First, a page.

By Brenda Flanagan
Karamjeet Sodhi bought his first 7-Eleven franchise in New Jersey 26 years ago, worked 80-hour weeks, even slept in the store. It paid off.
He ended up owning a half-dozen franchises — a real 7-Eleven success story.
Until last June. He says that’s when 7-Eleven suddenly terminated him and demanded that Sodhi surrender his stores, basically give back all six franchises.
“They started accusing me that I’m doing something wrong with my business, stealing money from them, which I never did,” said Sodhi.
7-Eleven accused Sodhi of several violations, including fraud, claiming he broke their franchise agreement by under-reporting his store revenues so that he wouldn’t have to share that money with 7-Eleven.
“I was shocked that they could do this to us. We never have any problem with 7-Eleven,” Sodhi said.
Sodhi hired Jerry Marks — a lawyer who claims 7-Eleven also allegedly targeted other franchisees in New Jersey, New York and California. Marks filed countersuits in Camden Federal Court.
“We suspected that 7-Eleven had a plan to take over stores — stores that were really good stores,” Marks said.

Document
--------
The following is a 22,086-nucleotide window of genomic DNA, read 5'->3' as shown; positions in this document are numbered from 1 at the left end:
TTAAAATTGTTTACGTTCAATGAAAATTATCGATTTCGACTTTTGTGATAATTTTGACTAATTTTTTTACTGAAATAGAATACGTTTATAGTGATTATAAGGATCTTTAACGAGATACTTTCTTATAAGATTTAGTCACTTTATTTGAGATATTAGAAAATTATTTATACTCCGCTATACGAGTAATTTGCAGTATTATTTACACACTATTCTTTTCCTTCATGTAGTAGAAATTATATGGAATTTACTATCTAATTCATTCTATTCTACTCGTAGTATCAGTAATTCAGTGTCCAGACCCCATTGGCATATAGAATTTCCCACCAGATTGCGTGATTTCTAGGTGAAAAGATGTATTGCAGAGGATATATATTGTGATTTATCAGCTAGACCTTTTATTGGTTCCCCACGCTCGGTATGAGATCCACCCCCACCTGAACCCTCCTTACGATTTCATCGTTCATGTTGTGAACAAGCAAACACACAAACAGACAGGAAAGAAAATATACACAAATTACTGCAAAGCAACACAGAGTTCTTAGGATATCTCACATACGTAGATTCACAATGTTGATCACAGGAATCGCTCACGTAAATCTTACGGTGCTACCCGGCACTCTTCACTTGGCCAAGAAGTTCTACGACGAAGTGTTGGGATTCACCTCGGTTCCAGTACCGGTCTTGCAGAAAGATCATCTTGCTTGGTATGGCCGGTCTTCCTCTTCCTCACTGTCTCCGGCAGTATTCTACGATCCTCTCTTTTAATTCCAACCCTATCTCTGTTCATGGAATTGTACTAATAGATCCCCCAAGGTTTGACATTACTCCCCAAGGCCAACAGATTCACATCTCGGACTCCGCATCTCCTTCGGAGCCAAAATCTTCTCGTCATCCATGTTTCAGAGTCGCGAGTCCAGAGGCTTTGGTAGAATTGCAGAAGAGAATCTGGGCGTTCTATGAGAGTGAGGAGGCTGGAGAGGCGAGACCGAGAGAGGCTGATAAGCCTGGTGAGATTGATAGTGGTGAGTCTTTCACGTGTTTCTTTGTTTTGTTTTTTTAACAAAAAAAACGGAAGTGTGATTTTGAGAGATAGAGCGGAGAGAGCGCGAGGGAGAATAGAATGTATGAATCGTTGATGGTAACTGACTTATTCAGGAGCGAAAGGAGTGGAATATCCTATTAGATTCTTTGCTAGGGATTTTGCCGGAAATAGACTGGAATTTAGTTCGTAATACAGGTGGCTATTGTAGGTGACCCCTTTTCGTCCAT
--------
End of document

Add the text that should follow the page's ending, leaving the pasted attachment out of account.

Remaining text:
It’s called churning — seizing a franchise and reselling it at a profit. Sodhi bought this franchise for $385,000. Now he figures it’s worth at least double that.
“My stores are very good stores, they are high-volume stores. They want to take it back — free — and sell it to other people,” said Sodhi.
Sodhi’s case recently got a boost when Kurt McCord stepped forward. The former 7-Eleven corporate investigator quit his job and turned whistleblower — claiming in court documents that 7-Eleven adopted “a strategy of ‘churning’ franchise locations, [using] its superior financial, legal and corporate strength to seize the stores of profitable franchisees without providing them fair compensation.” McCord certified that 7-Eleven targeted Sodhi.
“He specifically said in his certification that he and another asset protection investigator had looked at Mr. Sodhi because they were trying to dig up some fraud. And they couldn’t find any,” Marks said.
7-Eleven sued Sodhi anyway. It didn’t reply to our requests for comment, but in court documents, 7-Eleven accused Sodhi of “illicit, wide-ranging schemes…to secretly, and successfully, siphon hundreds of thousands of dollars in cash” and called McCord’s statement “a warped, fun-house mirror type of reflection.” The federal judge said Sodhi can keep his stores until the case is decided.